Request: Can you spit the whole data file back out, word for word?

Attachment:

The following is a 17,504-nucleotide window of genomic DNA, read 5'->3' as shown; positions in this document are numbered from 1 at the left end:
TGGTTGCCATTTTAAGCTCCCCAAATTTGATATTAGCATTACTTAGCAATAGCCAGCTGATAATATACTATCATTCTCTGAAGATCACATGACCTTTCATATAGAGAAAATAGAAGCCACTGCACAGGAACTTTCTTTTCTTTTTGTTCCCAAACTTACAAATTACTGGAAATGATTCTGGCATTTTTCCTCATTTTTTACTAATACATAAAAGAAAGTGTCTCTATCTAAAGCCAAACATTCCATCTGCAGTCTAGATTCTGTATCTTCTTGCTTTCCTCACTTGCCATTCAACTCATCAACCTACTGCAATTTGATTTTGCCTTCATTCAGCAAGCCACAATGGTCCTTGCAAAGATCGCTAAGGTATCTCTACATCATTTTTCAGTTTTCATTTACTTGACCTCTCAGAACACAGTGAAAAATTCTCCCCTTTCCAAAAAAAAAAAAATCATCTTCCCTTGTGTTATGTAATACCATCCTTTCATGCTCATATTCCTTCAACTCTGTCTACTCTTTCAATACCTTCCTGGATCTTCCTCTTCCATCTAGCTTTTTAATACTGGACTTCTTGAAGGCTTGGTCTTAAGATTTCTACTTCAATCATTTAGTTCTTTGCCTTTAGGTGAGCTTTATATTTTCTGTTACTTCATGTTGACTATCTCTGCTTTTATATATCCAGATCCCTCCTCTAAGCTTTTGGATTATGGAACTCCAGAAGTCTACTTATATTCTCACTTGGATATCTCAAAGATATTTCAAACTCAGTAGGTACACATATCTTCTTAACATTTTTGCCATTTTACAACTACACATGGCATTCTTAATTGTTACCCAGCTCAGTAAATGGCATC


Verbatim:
The following is a 17,504-nucleotide window of genomic DNA, read 5'->3' as shown; positions in this document are numbered from 1 at the left end:
TGGTTGCCATTTTAAGCTCCCCAAATTTGATATTAGCATTACTTAGCAATAGCCAGCTGATAATATACTATCATTCTCTGAAGATCACATGACCTTTCATATAGAGAAAATAGAAGCCACTGCACAGGAACTTTCTTTTCTTTTTGTTCCCAAACTTACAAATTACTGGAAATGATTCTGGCATTTTTCCTCATTTTTTACTAATACATAAAAGAAAGTGTCTCTATCTAAAGCCAAACATTCCATCTGCAGTCTAGATTCTGTATCTTCTTGCTTTCCTCACTTGCCATTCAACTCATCAACCTACTGCAATTTGATTTTGCCTTCATTCAGCAAGCCACAATGGTCCTTGCAAAGATCGCTAAGGTATCTCTACATCATTTTTCAGTTTTCATTTACTTGACCTCTCAGAACACAGTGAAAAATTCTCCCCTTTCCAAAAAAAAAAAAATCATCTTCCCTTGTGTTATGTAATACCATCCTTTCATGCTCATATTCCTTCAACTCTGTCTACTCTTTCAATACCTTCCTGGATCTTCCTCTTCCATCTAGCTTTTTAATACTGGACTTCTTGAAGGCTTGGTCTTAAGATTTCTACTTCAATCATTTAGTTCTTTGCCTTTAGGTGAGCTTTATATTTTCTGTTACTTCATGTTGACTATCTCTGCTTTTATATATCCAGATCCCTCCTCTAAGCTTTTGGATTATGGAACTCCAGAAGTCTACTTATATTCTCACTTGGATATCTCAAAGATATTTCAAACTCAGTAGGTACACATATCTTCTTAACATTTTTGCCATTTTACAACTACACATGGCATTCTTAATTGTTACCCAGCTCAGTAAATGGCATC